Power, Corruption And Lies

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Blattering Idiot

The only real surprise was the swiftness of the announcement. Even then, it will be a long time and take a lot of evidence to convince me that this wasn’t the plan all along. Win the election and then, knowing the FIFA statutes inside out as he no doubt does, Sepp Blatter knew it would take six months or so for the necessary vote to be put in place to replace him.

With Jerome Valcke’s refusal to travel to Canada – assumed in the media to be avoiding the risk of arrest – for the Women’s World Cup, we ought to have suspected something was up. When notification of an unscheduled press conference emerged, the speculation began but it all seemed barely credible.

But this will run and run. Three months, six; that’s plenty of time to tie up the sort of loose ends which prosecutors might find useful to unravel the corruption previously proven. There’s a hint of the path Blatter’s defence is going to follow. Conspiracy theories are being quietly dropped barely days after they were venomously aired. No longer are the British media and the US authorities entirely to blame, Sepp has easier targets to hit,

The Executive Committee includes representatives of confederations over whom we have no control, but for whose actions FIFA is held responsible.

It wasn’t us, it was them. It was them but can anyone prove they were acting for ‘us’? Perhaps ‘us’ needs to be capitalized.

Things won’t change immediately, the corruption has tangled its roots too deeply into the culture of FIFA. A new broom is to be welcomed but expecting the organisation to change entirely, immediately, is unrealistic. It won’t happen. After all, are there are any credible candidates from within? Surely, no matter their protestations, anyone linked with Blatter’s FIFA is stained. An outsider, someone who hasn’t been involved with this particular Gravy Train is the only one who can rise above the unholy alliances that Blatter encouraged and fed.

Anyone who thinks Greg Dyke is the answer should switch the lights off when they leave the room.

I genuinely don’t know who I would suggest. If you look at football administrators involved with the Premier League, the Football Association, there’s no-one who stands out as an outstanding candidate. The movers and shakers from the English game shamefully abandoned the basic principles of it being the Peoples’ Game. Platini and the rest of world football’s big-wigs have no clearer conscience than those now ensconced in the halls and corridors of power. It wasn’t so long ago that the Frenchman was deemed the heir. Now he’s the spare, unable to pull the fractious UEFA family behind him so FIFA is surely ten steps too far.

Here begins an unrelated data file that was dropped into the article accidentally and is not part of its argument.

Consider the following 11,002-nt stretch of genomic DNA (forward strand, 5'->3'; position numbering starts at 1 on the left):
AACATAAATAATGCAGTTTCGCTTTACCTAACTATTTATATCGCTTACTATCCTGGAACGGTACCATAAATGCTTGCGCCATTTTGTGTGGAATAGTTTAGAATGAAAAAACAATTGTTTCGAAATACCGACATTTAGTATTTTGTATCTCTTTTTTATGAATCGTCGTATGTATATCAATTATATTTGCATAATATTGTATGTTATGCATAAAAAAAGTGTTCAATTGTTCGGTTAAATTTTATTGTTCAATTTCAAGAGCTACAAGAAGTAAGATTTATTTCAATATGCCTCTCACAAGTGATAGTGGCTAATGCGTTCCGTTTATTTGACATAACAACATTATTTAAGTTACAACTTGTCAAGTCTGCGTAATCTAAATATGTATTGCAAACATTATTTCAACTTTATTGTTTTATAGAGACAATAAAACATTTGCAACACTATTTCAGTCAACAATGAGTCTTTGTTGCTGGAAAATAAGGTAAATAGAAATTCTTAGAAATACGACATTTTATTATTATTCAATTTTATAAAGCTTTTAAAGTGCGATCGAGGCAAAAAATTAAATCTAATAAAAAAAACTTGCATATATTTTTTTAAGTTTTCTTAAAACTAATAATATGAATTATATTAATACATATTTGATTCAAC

Is it time for a complete outsider to come in? That’s a path fraught with as many but different dangers. The key battle will be to inspire – instead of conspire with – Blatter’s acolytes. Perhaps I am wrong but there is as much distrust on both sides of the fence, from the people with much to lose to those who hope to profit from the Swiss’ departure. Any replacement faces the problem of reconciling the conflicting interests which pervade the underground caverns below FIFA-strasse.

Perhaps that’s what is needed, someone to ride roughshod over the self-interest. Is it possible? Blatter’s departure leaves a vacuüm; how it is filled is probably the most important decision football has to make, one that will impact the course of football for years to come.

It’s A Rich Man’s Getting Richer World

All this on a day when this season’s Premier League prize and broadcast revenues were announced. Finishing third in the table, Arsenal earned £96m. Even bottom of the pile QPR earned £65m which is a staggering amount. Little wonder that most relegated clubs begin the season as favourites to return immediately to the Premier League. As the commercial and broadcast deals increase, so too will the parachute payments they receive making The Championship an even harder division for clubs to break out of.

All of which is based on the false notion that the clubs making money are going to use it wisely. QPR prove that isn’t always the case. All that money and they still fail miserably to stay in the Premier League. It used to be WBA who were the yo-yo club but no, the West Londoners were far worse than that. Rule Number 1 for Premier League survival: don’t be an acronym. West Brom prove the point, staying up far more often than WBA.

The money gap gets bigger when the Champions League kitty is shared out. Arsenal will earn more than before, less than others. It’s always been that way, probably always will. Having the funds available makes shopping easier, there’s a bigger marketplace open to Arsène, even if he doesn’t want to buy there. Whilst commanding a bigger fee doesn’t guarantee that a new player will be successful, it offers more comfort that the chances of the move working out are higher. Either that or the selling club ripped the buyer off something chronic.

Squad replenishment and enhancement is part of the natural flow of football. What’s interesting as this season ends is the number of players at Arsenal who are already moving to close off speculation about their future. Theo Walcott’s PR this time is a lot more positive about signing a new deal than last. He may genuinely be on the verge of agreeing terms but more likely that Team Walcott have learned from previous negotiations that playing hard to get in the media has a negative impact on supporters views. Four goals in two games never hurts anyone in the popularity stakes.

With Szczesny and Monreal both publicly stating they want to stay indicates that the players sense there are real possibilities of a title challenge. Whether Arsène wants them is another matter entirely but it makes his job far easier to have stability, to know that two or three new arrivals are not going to disrupt unduly. The initial reaction from any player worth his salt must surely be to improve their performance and make it harder for the manager to drop them.